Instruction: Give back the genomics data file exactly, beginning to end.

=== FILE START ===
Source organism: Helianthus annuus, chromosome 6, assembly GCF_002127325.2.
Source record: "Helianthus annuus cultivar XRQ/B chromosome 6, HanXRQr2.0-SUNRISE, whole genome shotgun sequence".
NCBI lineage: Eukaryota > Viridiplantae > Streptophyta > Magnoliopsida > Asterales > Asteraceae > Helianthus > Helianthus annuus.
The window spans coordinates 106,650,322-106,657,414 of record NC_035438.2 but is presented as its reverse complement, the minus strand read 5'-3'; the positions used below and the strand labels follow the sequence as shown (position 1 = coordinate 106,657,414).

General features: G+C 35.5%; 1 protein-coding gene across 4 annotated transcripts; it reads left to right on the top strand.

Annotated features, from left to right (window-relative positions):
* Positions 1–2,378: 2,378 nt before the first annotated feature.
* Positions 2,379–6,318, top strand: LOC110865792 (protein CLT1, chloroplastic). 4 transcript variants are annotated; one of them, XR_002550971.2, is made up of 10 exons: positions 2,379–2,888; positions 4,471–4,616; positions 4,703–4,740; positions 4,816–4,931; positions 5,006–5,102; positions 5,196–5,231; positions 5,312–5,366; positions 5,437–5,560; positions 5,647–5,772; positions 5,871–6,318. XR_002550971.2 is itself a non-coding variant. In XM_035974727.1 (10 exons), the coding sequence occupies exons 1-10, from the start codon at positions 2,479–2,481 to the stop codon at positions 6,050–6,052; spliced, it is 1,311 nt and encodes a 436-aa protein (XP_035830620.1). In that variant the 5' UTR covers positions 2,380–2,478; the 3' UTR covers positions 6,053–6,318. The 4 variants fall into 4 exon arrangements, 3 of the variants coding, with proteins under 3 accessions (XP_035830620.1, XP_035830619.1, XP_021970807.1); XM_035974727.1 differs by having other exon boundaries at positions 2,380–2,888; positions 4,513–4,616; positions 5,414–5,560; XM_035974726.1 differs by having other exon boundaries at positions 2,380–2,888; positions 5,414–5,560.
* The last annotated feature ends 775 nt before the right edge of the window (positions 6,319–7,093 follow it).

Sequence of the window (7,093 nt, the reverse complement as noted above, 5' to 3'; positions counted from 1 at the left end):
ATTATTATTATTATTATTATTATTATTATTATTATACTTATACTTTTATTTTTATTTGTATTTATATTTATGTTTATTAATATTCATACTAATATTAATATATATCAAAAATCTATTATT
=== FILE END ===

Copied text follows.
Source organism: Helianthus annuus, chromosome 6, assembly GCF_002127325.2.
Source record: "Helianthus annuus cultivar XRQ/B chromosome 6, HanXRQr2.0-SUNRISE, whole genome shotgun sequence".
NCBI lineage: Eukaryota > Viridiplantae > Streptophyta > Magnoliopsida > Asterales > Asteraceae > Helianthus > Helianthus annuus.
The window spans coordinates 106,650,322-106,657,414 of record NC_035438.2 but is presented as its reverse complement, the minus strand read 5'-3'; the positions used below and the strand labels follow the sequence as shown (position 1 = coordinate 106,657,414).

General features: G+C 35.5%; 1 protein-coding gene across 4 annotated transcripts; it reads left to right on the top strand.

Annotated features, from left to right (window-relative positions):
* Positions 1–2,378: 2,378 nt before the first annotated feature.
* Positions 2,379–6,318, top strand: LOC110865792 (protein CLT1, chloroplastic). 4 transcript variants are annotated; one of them, XR_002550971.2, is made up of 10 exons: positions 2,379–2,888; positions 4,471–4,616; positions 4,703–4,740; positions 4,816–4,931; positions 5,006–5,102; positions 5,196–5,231; positions 5,312–5,366; positions 5,437–5,560; positions 5,647–5,772; positions 5,871–6,318. XR_002550971.2 is itself a non-coding variant. In XM_035974727.1 (10 exons), the coding sequence occupies exons 1-10, from the start codon at positions 2,479–2,481 to the stop codon at positions 6,050–6,052; spliced, it is 1,311 nt and encodes a 436-aa protein (XP_035830620.1). In that variant the 5' UTR covers positions 2,380–2,478; the 3' UTR covers positions 6,053–6,318. The 4 variants fall into 4 exon arrangements, 3 of the variants coding, with proteins under 3 accessions (XP_035830620.1, XP_035830619.1, XP_021970807.1); XM_035974727.1 differs by having other exon boundaries at positions 2,380–2,888; positions 4,513–4,616; positions 5,414–5,560; XM_035974726.1 differs by having other exon boundaries at positions 2,380–2,888; positions 5,414–5,560.
* The last annotated feature ends 775 nt before the right edge of the window (positions 6,319–7,093 follow it).

Sequence of the window (7,093 nt, the reverse complement as noted above, 5' to 3'; positions counted from 1 at the left end):
ATTATTATTATTATTATTATTATTATTATTATTATACTTATACTTTTATTTTTATTTGTATTTATATTTATGTTTATTAATATTCATACTAATATTAATATATATCAAAAATCTATTATT